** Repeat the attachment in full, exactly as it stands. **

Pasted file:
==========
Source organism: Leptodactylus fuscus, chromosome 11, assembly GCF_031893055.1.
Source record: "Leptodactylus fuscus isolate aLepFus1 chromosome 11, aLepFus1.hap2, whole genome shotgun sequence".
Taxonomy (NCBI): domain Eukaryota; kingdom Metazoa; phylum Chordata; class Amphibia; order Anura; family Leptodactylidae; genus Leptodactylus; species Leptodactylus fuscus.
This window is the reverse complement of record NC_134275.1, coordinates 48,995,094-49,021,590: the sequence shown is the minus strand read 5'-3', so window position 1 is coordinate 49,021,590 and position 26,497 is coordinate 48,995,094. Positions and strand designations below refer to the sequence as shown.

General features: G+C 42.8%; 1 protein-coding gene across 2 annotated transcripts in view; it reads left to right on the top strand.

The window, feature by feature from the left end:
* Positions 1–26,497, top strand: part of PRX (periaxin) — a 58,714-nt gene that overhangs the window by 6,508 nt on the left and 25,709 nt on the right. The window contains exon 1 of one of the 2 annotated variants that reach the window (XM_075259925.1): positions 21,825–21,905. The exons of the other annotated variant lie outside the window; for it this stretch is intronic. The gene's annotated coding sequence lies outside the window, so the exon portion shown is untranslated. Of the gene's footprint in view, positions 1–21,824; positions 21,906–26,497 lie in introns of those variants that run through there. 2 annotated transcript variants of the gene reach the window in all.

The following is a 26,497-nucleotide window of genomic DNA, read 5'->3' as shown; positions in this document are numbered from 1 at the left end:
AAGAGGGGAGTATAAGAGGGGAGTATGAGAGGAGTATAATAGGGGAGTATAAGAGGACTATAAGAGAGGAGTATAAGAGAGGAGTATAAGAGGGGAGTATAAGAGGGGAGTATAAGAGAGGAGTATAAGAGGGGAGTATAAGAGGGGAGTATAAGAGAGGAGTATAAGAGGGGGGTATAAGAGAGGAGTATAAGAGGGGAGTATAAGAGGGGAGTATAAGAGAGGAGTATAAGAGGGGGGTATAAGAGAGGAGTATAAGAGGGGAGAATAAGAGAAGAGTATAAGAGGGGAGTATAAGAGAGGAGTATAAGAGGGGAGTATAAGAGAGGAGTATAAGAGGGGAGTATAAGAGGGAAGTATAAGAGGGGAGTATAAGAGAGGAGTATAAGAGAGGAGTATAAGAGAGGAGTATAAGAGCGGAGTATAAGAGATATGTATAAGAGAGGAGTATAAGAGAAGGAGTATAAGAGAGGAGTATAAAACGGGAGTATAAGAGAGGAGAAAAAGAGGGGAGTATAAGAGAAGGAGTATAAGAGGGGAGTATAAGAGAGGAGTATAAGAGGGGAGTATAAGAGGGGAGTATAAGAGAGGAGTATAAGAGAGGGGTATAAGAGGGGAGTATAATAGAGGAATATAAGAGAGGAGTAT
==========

Source organism: Leptodactylus fuscus, chromosome 11, assembly GCF_031893055.1.
Source record: "Leptodactylus fuscus isolate aLepFus1 chromosome 11, aLepFus1.hap2, whole genome shotgun sequence".
Taxonomy (NCBI): domain Eukaryota; kingdom Metazoa; phylum Chordata; class Amphibia; order Anura; family Leptodactylidae; genus Leptodactylus; species Leptodactylus fuscus.
This window is the reverse complement of record NC_134275.1, coordinates 48,995,094-49,021,590: the sequence shown is the minus strand read 5'-3', so window position 1 is coordinate 49,021,590 and position 26,497 is coordinate 48,995,094. Positions and strand designations below refer to the sequence as shown.

General features: G+C 42.8%; 1 protein-coding gene across 2 annotated transcripts in view; it reads left to right on the top strand.

The window, feature by feature from the left end:
* Positions 1–26,497, top strand: part of PRX (periaxin) — a 58,714-nt gene that overhangs the window by 6,508 nt on the left and 25,709 nt on the right. The window contains exon 1 of one of the 2 annotated variants that reach the window (XM_075259925.1): positions 21,825–21,905. The exons of the other annotated variant lie outside the window; for it this stretch is intronic. The gene's annotated coding sequence lies outside the window, so the exon portion shown is untranslated. Of the gene's footprint in view, positions 1–21,824; positions 21,906–26,497 lie in introns of those variants that run through there. 2 annotated transcript variants of the gene reach the window in all.

The following is a 26,497-nucleotide window of genomic DNA, read 5'->3' as shown; positions in this document are numbered from 1 at the left end:
AAGAGGGGAGTATAAGAGGGGAGTATGAGAGGAGTATAATAGGGGAGTATAAGAGGACTATAAGAGAGGAGTATAAGAGAGGAGTATAAGAGGGGAGTATAAGAGGGGAGTATAAGAGAGGAGTATAAGAGGGGAGTATAAGAGGGGAGTATAAGAGAGGAGTATAAGAGGGGGGTATAAGAGAGGAGTATAAGAGGGGAGTATAAGAGGGGAGTATAAGAGAGGAGTATAAGAGGGGGGTATAAGAGAGGAGTATAAGAGGGGAGAATAAGAGAAGAGTATAAGAGGGGAGTATAAGAGAGGAGTATAAGAGGGGAGTATAAGAGAGGAGTATAAGAGGGGAGTATAAGAGGGAAGTATAAGAGGGGAGTATAAGAGAGGAGTATAAGAGAGGAGTATAAGAGAGGAGTATAAGAGCGGAGTATAAGAGATATGTATAAGAGAGGAGTATAAGAGAAGGAGTATAAGAGAGGAGTATAAAACGGGAGTATAAGAGAGGAGAAAAAGAGGGGAGTATAAGAGAAGGAGTATAAGAGGGGAGTATAAGAGAGGAGTATAAGAGGGGAGTATAAGAGGGGAGTATAAGAGAGGAGTATAAGAGAGGGGTATAAGAGGGGAGTATAATAGAGGAATATAAGAGAGGAGTAT